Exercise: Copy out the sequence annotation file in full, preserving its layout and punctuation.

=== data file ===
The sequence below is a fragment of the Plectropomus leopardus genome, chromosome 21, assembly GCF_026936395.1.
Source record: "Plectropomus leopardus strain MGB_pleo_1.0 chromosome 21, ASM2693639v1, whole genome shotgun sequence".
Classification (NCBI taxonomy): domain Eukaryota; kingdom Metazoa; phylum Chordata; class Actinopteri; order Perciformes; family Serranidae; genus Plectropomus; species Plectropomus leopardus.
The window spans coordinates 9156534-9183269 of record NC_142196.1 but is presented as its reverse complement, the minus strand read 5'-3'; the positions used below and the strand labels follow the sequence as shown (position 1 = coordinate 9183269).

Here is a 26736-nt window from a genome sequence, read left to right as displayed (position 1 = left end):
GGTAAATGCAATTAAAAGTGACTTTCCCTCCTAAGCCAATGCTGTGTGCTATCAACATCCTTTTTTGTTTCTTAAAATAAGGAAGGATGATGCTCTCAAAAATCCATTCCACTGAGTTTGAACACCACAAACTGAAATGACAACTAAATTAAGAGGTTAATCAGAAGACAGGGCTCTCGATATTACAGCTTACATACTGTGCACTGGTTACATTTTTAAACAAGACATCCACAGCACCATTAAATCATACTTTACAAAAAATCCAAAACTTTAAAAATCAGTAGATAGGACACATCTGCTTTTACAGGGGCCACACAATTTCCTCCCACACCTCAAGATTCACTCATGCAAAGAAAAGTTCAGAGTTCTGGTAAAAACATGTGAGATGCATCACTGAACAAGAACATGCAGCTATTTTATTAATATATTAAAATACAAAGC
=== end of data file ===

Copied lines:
The sequence below is a fragment of the Plectropomus leopardus genome, chromosome 21, assembly GCF_026936395.1.
Source record: "Plectropomus leopardus strain MGB_pleo_1.0 chromosome 21, ASM2693639v1, whole genome shotgun sequence".
Classification (NCBI taxonomy): domain Eukaryota; kingdom Metazoa; phylum Chordata; class Actinopteri; order Perciformes; family Serranidae; genus Plectropomus; species Plectropomus leopardus.
The window spans coordinates 9156534-9183269 of record NC_142196.1 but is presented as its reverse complement, the minus strand read 5'-3'; the positions used below and the strand labels follow the sequence as shown (position 1 = coordinate 9183269).

Here is a 26736-nt window from a genome sequence, read left to right as displayed (position 1 = left end):
GGTAAATGCAATTAAAAGTGACTTTCCCTCCTAAGCCAATGCTGTGTGCTATCAACATCCTTTTTTGTTTCTTAAAATAAGGAAGGATGATGCTCTCAAAAATCCATTCCACTGAGTTTGAACACCACAAACTGAAATGACAACTAAATTAAGAGGTTAATCAGAAGACAGGGCTCTCGATATTACAGCTTACATACTGTGCACTGGTTACATTTTTAAACAAGACATCCACAGCACCATTAAATCATACTTTACAAAAAATCCAAAACTTTAAAAATCAGTAGATAGGACACATCTGCTTTTACAGGGGCCACACAATTTCCTCCCACACCTCAAGATTCACTCATGCAAAGAAAAGTTCAGAGTTCTGGTAAAAACATGTGAGATGCATCACTGAACAAGAACATGCAGCTATTTTATTAATATATTAAAATACAAAGC